School districts are working to avoid teacher shortages with recruitment events

As the summer months draw to a close, Bay Area school districts are actively recruiting teachers to fill dozens of vacant positions in their classrooms before the start of the school year.

The San Francisco Unified School District said it had 137 classroom vacancies, slightly more vacancies than last year, according to a district spokeswoman. SFUSD recruits educators through job fairs and recruitment webinars and offers coaching support for people who want to become teachers.

The Oakland Unified School District said it is also hiring teachers to fill 76 vacancies out of about 2,300 positions.

San Jose Unified said it has about 50 classroom teaching vacancies, or about 4% of its classroom teaching staff. The district is also looking for people in support positions like teacher’s aides. SJUSD spokeswoman Jennifer Maddox said the district offers competitive compensation, with industry-leading benefits and “the best in the country” pension benefits. Part of a declaration reads as follows:

“Unfortunately, the cost of living in our area severely limits the number of eligible applicants. Public bodies, like school districts, need support and legislation to make housing and childcare affordable for public servants. Our students need bus drivers, teachers, and principals who can afford to live reasonably in Silicon Valley while being able to take care of their own families.”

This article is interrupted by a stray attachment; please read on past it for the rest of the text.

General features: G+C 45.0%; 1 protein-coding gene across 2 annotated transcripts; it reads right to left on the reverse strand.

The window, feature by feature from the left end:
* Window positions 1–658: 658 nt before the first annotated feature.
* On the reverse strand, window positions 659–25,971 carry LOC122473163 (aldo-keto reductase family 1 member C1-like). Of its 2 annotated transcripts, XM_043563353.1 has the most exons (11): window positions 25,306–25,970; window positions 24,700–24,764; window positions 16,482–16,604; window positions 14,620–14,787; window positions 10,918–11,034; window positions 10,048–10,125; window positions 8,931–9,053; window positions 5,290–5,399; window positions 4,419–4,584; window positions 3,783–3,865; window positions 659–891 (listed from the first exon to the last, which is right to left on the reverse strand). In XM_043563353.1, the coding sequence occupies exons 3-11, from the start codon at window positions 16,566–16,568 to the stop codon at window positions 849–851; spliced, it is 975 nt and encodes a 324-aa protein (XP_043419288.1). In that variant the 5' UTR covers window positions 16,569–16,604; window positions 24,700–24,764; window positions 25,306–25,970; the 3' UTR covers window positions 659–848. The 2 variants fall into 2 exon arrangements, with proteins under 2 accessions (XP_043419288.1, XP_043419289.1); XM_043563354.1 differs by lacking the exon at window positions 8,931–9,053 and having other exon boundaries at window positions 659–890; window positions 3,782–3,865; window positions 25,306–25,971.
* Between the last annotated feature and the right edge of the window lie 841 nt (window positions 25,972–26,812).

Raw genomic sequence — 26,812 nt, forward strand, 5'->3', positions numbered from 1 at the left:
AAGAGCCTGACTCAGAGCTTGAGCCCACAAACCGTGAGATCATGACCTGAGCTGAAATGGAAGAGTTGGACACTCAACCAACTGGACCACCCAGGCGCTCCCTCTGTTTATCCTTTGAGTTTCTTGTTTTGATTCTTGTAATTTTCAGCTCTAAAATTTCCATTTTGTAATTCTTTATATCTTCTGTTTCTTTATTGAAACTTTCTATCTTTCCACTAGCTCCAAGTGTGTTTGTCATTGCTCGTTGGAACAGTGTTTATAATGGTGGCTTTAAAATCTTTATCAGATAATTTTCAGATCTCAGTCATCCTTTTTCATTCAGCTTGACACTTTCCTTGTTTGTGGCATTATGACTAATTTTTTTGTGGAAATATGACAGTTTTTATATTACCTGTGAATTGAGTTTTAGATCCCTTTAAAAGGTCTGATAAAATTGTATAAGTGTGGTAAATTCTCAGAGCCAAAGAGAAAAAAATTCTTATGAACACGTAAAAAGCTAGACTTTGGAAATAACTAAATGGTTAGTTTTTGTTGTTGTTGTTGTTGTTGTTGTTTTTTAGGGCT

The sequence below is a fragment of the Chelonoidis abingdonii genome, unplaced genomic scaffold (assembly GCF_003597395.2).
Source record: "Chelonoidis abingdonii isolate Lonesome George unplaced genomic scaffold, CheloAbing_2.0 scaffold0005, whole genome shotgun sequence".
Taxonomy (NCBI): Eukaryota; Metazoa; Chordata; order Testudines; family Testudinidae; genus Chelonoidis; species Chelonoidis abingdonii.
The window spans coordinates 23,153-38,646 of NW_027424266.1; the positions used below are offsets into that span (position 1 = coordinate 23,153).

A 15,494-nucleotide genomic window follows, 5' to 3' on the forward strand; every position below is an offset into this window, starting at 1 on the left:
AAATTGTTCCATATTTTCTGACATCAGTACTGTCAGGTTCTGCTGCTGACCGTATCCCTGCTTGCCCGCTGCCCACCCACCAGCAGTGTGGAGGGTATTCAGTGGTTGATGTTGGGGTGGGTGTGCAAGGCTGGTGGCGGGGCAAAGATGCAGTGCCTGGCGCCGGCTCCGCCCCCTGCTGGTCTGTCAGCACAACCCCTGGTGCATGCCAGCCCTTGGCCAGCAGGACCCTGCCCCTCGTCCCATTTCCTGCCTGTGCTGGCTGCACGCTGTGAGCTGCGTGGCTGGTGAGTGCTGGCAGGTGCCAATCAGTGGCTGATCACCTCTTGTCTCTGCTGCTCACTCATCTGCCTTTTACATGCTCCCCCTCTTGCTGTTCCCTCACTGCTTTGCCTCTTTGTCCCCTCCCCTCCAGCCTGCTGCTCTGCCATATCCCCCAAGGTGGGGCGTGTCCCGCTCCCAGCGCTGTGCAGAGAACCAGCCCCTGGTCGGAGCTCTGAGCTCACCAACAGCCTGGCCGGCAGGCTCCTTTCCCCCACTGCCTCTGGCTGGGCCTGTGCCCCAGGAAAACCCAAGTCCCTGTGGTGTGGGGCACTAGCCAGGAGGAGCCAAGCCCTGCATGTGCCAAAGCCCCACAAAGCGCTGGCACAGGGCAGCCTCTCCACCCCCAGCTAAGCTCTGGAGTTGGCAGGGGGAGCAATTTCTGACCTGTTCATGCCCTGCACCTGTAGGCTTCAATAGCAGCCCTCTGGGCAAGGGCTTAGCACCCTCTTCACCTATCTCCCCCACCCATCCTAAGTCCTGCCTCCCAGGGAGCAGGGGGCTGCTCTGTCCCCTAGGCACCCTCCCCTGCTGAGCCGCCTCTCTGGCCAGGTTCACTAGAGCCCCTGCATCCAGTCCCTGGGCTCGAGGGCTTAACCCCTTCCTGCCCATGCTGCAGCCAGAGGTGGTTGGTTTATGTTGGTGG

The Mt. Diablo Unified School District held a teacher recruitment event Thursday to fill approximately 50 vacant positions in its district. Human Resources Chief John Rubio said the district offers bonuses ranging from $5,000 to $10,000 depending on the position.

“We are offering contracts immediately,” Rubio said. “As long as we find good candidates, we will hire them absolutely right away if we can.”

The teacher shortage is affecting districts across the state.

Tara Kini, chief of staff and director of state policy at the Learning Policy Institute of Palo Alto, said staffing shortages were affecting districts across the state. The problems started before the pandemic and only got worse.

“Districts have a much greater demand because they need to support the resumption of learning for their students,” Kini said. “And we’re seeing very high levels of teacher attrition.”

Kini said Sacramento leaders are investing in offering internships for people interested in becoming teachers. They also approved a new grant to help pay for someone’s education preparation.

“Right now we have something called the Golden State Teacher Grant, which gives a $20,000 scholarship to any new teacher who commits to teaching for four years at a high-needs school,” a- she declared.

Rubio at Mt. Diablo Unified said the district is not just focused on recruiting teachers, but on retaining the teachers they have.

“We see teachers saying, ‘Hey, I want to take a year off. I want to spend time with my family and take time off, but still be an employee.’ We usually grant them because we want them to come back.”

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